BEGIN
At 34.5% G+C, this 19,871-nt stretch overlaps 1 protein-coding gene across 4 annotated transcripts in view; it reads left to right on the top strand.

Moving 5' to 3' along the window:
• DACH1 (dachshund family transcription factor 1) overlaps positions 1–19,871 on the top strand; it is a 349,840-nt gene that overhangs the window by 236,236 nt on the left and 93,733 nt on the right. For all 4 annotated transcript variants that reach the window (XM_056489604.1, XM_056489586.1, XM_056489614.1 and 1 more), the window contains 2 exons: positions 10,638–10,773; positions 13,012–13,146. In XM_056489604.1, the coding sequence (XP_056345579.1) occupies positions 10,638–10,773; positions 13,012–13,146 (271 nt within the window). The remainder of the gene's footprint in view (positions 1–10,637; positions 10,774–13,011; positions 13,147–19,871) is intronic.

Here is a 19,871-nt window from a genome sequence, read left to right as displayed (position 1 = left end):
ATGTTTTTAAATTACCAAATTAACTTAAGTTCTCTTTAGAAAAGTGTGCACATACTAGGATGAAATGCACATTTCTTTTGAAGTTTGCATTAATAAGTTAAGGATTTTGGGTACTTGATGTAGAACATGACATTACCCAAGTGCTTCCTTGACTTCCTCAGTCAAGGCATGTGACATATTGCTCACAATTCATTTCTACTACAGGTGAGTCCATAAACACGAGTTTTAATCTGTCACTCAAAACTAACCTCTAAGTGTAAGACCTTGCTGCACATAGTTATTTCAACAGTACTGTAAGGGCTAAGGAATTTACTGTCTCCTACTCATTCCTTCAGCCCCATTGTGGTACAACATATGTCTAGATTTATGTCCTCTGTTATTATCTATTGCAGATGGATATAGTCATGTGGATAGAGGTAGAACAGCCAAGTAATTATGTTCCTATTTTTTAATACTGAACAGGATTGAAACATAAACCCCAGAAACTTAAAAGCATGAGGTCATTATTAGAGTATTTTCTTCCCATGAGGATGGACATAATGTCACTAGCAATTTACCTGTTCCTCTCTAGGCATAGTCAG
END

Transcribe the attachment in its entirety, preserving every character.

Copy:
At 34.5% G+C, this 19,871-nt stretch overlaps 1 protein-coding gene across 4 annotated transcripts in view; it reads left to right on the top strand.

Moving 5' to 3' along the window:
• DACH1 (dachshund family transcription factor 1) overlaps positions 1–19,871 on the top strand; it is a 349,840-nt gene that overhangs the window by 236,236 nt on the left and 93,733 nt on the right. For all 4 annotated transcript variants that reach the window (XM_056489604.1, XM_056489586.1, XM_056489614.1 and 1 more), the window contains 2 exons: positions 10,638–10,773; positions 13,012–13,146. In XM_056489604.1, the coding sequence (XP_056345579.1) occupies positions 10,638–10,773; positions 13,012–13,146 (271 nt within the window). The remainder of the gene's footprint in view (positions 1–10,637; positions 10,774–13,011; positions 13,147–19,871) is intronic.

Here is a 19,871-nt window from a genome sequence, read left to right as displayed (position 1 = left end):
ATGTTTTTAAATTACCAAATTAACTTAAGTTCTCTTTAGAAAAGTGTGCACATACTAGGATGAAATGCACATTTCTTTTGAAGTTTGCATTAATAAGTTAAGGATTTTGGGTACTTGATGTAGAACATGACATTACCCAAGTGCTTCCTTGACTTCCTCAGTCAAGGCATGTGACATATTGCTCACAATTCATTTCTACTACAGGTGAGTCCATAAACACGAGTTTTAATCTGTCACTCAAAACTAACCTCTAAGTGTAAGACCTTGCTGCACATAGTTATTTCAACAGTACTGTAAGGGCTAAGGAATTTACTGTCTCCTACTCATTCCTTCAGCCCCATTGTGGTACAACATATGTCTAGATTTATGTCCTCTGTTATTATCTATTGCAGATGGATATAGTCATGTGGATAGAGGTAGAACAGCCAAGTAATTATGTTCCTATTTTTTAATACTGAACAGGATTGAAACATAAACCCCAGAAACTTAAAAGCATGAGGTCATTATTAGAGTATTTTCTTCCCATGAGGATGGACATAATGTCACTAGCAATTTACCTGTTCCTCTCTAGGCATAGTCAG